Out There: Amazon sleigh ride

A 100-plus-pound piraiba is beached by some Baré Indians, whose dugout canoe can be seen in the background. 

"Wild Bill" Skinner tried to coach me.

"You have to let him run more, Catfish. Don't set the hook too soon."

I looked down at my huge saltwater reel. Half the line was gone, although the catfish had taken my bait only a minute before.

"If he runs any more he'll spool me!" I shouted.

I started reeling and felt the 14/0 circle hook set firmly in the fish's jaw. Then all hell broke loose. I had my drag cranked down tight, and the fish used my 130-pound braided line as a towrope.

We suddenly found ourselves on an "Amazon sleigh ride," as the gargantuan fish pulled our bass boat all over the river.

Variation on the Nantucket theme

The whalers of old went on a Nantucket sleigh ride after harpooning a whale. We enjoyed the Brazilian equivalent each time we set the hook in a big piraiba, a species many experts consider the toughest-fighting freshwater fish in the world, a species known to reach weights up to 661 pounds.

As I battled this leviathan, I couldn't help but wonder, "How big is it?"

Unfortunately, I wouldn't learn the answer to that question.

Though we hooked dozens of these fish during eight days of fishing, we never landed one of the true giants.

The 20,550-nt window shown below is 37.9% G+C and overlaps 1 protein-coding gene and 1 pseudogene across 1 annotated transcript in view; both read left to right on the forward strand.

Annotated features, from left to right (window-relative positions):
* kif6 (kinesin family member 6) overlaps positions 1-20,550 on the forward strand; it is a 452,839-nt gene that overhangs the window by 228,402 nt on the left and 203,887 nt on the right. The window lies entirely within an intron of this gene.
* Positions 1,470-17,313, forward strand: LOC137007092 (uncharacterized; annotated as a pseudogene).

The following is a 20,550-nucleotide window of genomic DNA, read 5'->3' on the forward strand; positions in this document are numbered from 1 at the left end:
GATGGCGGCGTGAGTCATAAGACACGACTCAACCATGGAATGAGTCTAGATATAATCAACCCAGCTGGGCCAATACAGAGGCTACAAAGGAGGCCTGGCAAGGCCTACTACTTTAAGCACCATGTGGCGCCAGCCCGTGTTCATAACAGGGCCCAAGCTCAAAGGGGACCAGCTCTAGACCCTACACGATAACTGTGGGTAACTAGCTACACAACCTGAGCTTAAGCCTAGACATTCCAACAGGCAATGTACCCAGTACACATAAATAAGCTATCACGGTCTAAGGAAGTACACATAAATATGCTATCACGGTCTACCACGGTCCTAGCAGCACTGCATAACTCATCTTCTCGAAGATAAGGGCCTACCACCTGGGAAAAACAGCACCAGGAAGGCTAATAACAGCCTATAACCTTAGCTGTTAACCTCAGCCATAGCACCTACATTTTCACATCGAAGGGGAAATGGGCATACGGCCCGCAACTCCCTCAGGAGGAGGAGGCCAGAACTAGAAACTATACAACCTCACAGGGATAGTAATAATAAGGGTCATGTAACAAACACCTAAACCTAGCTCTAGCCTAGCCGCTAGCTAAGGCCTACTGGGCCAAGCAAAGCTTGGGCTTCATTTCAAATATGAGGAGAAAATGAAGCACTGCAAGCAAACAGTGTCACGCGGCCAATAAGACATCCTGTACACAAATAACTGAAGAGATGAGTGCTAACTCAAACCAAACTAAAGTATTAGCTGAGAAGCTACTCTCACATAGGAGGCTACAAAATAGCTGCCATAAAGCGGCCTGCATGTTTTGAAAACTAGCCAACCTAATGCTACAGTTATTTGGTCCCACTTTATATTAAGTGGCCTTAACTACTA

They straightened huge hooks, snapped heavy line like sewing thread and busted our rods. Some battles lasted more than 30 minutes, then, suddenly, with frustrating frequency, the hook would turn loose or some other mishap would befall us.

I plan to return again next year, more determined than ever to catch a piraiba that will break the rod-and-reel-record of 256 pounds.

Astounding and abundant

In the far reaches of Amazonia, these giant fish remain amazingly abundant.

Twice last year I fished this remote jungle haven, plying the waters of the Rio Negro, the largest tributary of the Amazon and one of the largest rivers of the world, where several species of huge catfish provide action for adventurous anglers.

Although the region we fished is remote, the 16 anglers in our party lived in luxury during each eight-day visit aboard the Amazon Castaway, a three-story, 100-foot-long mother ship, headquartered in Manaus. The guides and crew are the best in Brazil, the food and accommodations are extraordinary and the catfishing is unarguably the best on earth. The Castaway provides the first all-inclusive guided catfishing packages available in this region for a very reasonable fee.

Fishing for South American cats is, simply put, the most exciting freshwater fishing on earth. Nothing can compare.

He carried a big fishing stick

Of all the species we targeted, I am most intrigued with the piraiba. In his book "Through the Brazilian Wilderness," published in 1914, president Theodore Roosevelt described this fish and discussed rumors that large specimens sometimes eat humans.

"It is called piraiba — pronounced in four syllables," he wrote. "While stationed at the small city of Itacoatiara, on the Amazon, at the mouth of the Madeira, the doctor had seen one of these monsters, which had been killed by the two men it had attacked."

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To contact Keith Sutton, email him at catfishdude@sbcglobal.net